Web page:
It's that time of year where we are supposed to declare all the things for which we are thankful. As I wrote a couple of weeks ago, I've been in a season where that hasn't come easily. I could say something like "I'm thankful for my tears because they remind me I'm human" or "moments of sadness make the happy ones that much sweeter," but I can't. It's not that there is anything wrong with such statements. In fact, I have found comfort in them before. It's just that this time, they fall short. I don't know why, but they do.
Then I read Courtney Martin's "The Sensory Astonishment of Gratitude" and a whole new way of seeing unfolded. I especially loved the following:
"[G]ratitude is not just about empty platitudes or forced dinner table exercises. It’s about marveling. It’s about witnessing people and telling them that you do. It’s about natural science and human anatomy. It requires, above all else, slowing down and noticing and letting yourself be astonished."
Those five sentences brought the spirit of thanksgiving back into my heart.
Marveling. So many things are marvelous, marvelous in the original sense, that of causing wonder. Tonight's spectacular blue-white moon. Airplanes. Interstates. More than a decade of successfully cooking Thanksgiving turkey with stuffing that tastes just like my mom's. That these seven people get to be together on this date, in this place. Mountains. Song.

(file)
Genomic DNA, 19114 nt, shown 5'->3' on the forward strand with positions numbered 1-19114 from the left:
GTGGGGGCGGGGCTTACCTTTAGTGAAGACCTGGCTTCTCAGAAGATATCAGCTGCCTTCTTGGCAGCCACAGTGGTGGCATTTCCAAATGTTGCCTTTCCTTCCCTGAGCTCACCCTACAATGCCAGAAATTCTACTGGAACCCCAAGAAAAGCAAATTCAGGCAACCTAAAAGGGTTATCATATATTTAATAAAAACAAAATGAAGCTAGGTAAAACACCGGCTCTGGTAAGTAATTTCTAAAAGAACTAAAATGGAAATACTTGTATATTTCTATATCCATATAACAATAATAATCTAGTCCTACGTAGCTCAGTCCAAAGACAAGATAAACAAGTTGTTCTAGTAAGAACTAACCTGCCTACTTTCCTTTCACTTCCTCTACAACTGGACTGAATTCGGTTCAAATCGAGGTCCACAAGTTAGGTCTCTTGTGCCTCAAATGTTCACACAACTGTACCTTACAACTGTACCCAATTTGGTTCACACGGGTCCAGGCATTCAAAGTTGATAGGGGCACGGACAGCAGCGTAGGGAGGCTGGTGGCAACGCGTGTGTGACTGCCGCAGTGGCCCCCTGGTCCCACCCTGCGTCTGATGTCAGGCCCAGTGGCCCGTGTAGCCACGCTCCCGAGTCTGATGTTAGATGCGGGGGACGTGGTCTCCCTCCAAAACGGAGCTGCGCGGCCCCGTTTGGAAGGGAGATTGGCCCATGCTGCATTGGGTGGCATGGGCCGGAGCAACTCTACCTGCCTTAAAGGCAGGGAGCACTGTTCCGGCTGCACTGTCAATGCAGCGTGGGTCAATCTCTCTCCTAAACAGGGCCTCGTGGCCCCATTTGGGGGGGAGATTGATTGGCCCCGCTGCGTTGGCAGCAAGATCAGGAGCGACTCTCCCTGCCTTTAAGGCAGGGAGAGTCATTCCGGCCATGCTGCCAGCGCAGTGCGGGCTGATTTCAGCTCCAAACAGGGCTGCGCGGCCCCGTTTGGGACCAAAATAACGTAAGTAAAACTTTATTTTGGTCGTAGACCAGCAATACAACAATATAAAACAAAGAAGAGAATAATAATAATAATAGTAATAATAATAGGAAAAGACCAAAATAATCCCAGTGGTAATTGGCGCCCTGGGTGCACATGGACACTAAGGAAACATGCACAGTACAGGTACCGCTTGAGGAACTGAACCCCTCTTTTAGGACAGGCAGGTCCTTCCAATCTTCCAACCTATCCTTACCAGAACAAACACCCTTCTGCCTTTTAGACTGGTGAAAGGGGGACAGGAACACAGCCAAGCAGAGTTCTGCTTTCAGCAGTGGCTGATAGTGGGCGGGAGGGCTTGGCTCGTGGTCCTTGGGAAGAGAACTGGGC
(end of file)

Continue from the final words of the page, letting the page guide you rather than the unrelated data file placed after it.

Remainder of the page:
Witnessing people. I'd like to think it's something I do pretty often, but I suspect that it's usually because they're on my radar for one reason for another. Rarely do I, out of the blue, do what I did today and say, "Hey, I'm thinking of you. Happy Thanksgiving." What if I made every day Thanksgiving for someone, just by letting them know they matter?
Science. I might not think scientifically by talent or by trade, but I can glory in the warmth of natural light on a late November day. Likewise, I appreciate the miracle that is my body. Yeah, it's been cut open and taken apart, pinned and stitched together, yet it works. It lets me feed my family, body and soul, and I don't just mean for this most American of feasts.
Finally, slowing down. If I had to identify one good thing about sadness, that would be it. I've lost my sense of urgency, and in exchange, found time for other things. I see a plane pass overhead and imagine the people on board. I don't just hear the song, I listen. Twice. I check in with my friends. I cook not until it's time to eat, but until it's done. In other words, I live.